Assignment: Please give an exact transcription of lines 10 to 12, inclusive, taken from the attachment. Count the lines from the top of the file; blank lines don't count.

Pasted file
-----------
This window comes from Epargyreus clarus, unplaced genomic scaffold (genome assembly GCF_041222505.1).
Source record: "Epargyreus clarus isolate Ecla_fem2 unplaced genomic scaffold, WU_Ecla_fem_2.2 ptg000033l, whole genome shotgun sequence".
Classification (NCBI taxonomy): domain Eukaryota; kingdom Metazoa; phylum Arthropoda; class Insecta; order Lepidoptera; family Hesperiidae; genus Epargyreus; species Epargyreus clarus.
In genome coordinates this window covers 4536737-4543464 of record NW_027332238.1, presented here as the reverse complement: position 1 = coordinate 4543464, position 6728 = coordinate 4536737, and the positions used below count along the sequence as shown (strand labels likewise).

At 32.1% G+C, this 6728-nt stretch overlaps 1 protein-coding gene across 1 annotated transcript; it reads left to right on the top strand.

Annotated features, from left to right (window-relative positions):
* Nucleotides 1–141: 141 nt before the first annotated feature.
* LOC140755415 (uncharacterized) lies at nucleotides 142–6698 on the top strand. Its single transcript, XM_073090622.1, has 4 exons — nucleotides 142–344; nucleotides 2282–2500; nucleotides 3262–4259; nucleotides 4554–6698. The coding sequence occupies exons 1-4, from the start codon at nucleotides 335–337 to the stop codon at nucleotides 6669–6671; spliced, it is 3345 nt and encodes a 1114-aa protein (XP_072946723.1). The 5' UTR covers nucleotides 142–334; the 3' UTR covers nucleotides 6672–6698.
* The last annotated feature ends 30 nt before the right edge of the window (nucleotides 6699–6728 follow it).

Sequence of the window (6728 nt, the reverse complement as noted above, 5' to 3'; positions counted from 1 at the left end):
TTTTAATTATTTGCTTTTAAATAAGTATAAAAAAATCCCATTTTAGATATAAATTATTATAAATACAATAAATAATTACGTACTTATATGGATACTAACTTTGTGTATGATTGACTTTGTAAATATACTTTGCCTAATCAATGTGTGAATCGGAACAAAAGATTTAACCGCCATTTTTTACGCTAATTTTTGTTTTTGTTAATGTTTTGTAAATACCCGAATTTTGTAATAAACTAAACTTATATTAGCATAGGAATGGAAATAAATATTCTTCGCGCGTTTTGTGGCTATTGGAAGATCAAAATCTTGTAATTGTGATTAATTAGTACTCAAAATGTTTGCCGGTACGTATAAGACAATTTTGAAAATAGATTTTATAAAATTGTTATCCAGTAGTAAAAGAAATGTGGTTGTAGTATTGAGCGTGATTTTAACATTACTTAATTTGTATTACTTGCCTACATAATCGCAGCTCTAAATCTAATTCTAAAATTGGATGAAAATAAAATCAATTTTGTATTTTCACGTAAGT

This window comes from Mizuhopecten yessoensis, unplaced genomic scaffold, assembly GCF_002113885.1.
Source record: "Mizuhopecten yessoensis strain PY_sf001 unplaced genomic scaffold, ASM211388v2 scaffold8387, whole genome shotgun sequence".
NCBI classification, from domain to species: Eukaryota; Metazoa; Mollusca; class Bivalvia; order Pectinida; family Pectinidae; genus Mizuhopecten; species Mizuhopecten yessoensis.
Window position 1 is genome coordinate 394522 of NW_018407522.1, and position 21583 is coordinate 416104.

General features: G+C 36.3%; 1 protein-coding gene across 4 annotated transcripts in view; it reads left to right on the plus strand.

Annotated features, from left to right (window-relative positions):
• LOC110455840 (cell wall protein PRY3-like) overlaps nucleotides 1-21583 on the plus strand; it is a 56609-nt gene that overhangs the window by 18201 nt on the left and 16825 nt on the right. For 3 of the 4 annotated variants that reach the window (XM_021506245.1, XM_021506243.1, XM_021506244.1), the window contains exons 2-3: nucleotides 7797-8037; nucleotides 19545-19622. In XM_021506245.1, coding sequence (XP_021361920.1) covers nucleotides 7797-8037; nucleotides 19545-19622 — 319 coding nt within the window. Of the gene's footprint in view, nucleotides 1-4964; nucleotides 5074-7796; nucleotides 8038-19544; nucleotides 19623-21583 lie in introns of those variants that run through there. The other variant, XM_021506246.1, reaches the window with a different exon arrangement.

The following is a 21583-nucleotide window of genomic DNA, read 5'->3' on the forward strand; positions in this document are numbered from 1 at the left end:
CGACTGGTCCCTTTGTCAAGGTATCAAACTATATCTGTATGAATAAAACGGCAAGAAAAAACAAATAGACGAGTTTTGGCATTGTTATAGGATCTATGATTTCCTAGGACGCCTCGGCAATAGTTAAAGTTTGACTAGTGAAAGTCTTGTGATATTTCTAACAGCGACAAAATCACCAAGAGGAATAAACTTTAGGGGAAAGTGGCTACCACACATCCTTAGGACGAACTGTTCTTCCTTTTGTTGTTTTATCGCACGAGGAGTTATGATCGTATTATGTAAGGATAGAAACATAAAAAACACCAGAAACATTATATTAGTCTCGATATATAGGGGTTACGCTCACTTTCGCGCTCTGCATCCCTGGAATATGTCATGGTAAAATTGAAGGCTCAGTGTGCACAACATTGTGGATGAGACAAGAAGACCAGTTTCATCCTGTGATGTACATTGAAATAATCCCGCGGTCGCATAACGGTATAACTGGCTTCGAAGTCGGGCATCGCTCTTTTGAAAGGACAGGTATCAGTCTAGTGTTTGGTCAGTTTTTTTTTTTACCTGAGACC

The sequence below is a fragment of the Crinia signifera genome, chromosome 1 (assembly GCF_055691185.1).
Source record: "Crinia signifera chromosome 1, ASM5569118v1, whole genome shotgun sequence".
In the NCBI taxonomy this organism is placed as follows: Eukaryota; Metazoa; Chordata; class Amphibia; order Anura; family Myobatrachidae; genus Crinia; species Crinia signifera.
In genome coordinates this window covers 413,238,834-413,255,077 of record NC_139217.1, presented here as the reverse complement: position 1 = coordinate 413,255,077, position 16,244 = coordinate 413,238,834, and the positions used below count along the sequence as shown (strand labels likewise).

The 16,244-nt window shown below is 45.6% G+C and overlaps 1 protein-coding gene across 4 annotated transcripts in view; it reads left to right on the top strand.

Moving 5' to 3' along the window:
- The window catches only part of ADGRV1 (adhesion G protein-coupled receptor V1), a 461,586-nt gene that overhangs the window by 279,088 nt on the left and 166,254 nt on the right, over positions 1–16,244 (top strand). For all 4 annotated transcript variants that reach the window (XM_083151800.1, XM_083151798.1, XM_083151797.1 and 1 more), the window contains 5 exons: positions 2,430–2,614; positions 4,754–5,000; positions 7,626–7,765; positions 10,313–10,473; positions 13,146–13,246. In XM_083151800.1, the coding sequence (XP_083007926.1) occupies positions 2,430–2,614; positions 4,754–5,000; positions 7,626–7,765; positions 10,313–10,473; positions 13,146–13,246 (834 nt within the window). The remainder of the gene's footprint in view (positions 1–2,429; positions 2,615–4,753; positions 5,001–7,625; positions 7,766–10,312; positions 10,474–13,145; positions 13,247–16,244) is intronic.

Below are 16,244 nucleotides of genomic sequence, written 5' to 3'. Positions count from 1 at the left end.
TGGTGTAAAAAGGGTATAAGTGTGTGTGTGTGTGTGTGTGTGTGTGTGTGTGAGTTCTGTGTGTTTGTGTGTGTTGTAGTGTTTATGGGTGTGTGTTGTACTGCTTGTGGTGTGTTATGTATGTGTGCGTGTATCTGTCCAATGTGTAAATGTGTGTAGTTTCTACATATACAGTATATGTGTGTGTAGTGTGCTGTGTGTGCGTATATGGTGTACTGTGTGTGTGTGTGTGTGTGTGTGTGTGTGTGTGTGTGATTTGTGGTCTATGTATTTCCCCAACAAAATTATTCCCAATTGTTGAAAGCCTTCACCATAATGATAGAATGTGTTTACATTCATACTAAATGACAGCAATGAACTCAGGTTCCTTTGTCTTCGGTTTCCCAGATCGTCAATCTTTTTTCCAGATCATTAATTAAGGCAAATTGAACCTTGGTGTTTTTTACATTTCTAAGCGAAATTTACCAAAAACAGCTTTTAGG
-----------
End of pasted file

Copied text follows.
Sequence of the window (6728 nt, the reverse complement as noted above, 5' to 3'; positions counted from 1 at the left end):
TTTTAATTATTTGCTTTTAAATAAGTATAAAAAAATCCCATTTTAGATATAAATTATTATAAATACAATAAATAATTACGTACTTATATGGATACTAACTTTGTGTATGATTGACTTTGTAAATATACTTTGCCTAATCAATGTGTGAATCGGAACAAAAGATTTAACCGCCATTTTTTACGCTAATTTTTGTTTTTGTTAATGTTTTGTAAATACCCGAATTTTGTAATAAACTAAACTTATATTAGCATAGGAATGGAAATAAATATTCTTCGCGCGTTTTGTGGCTATTGGAAGATCAAAATCTTGTAATTGTGATTAATTAGTACTCAAAATGTTTGCCGGTACGTATAAGACAATTTTGAAAATAGATTTTATAAAATTGTTATCCAGTAGTAAAAGAAATGTGGTTGTAGTATTGAGCGTGATTTTAACATTACTTAATTTGTATTACTTGCCTACATAATCGCAGCTCTAAATCTAATTCTAAAATTGGATGAAAATAAAATCAATTTTGTATTTTCACGTAAGT

This window comes from Mizuhopecten yessoensis, unplaced genomic scaffold, assembly GCF_002113885.1.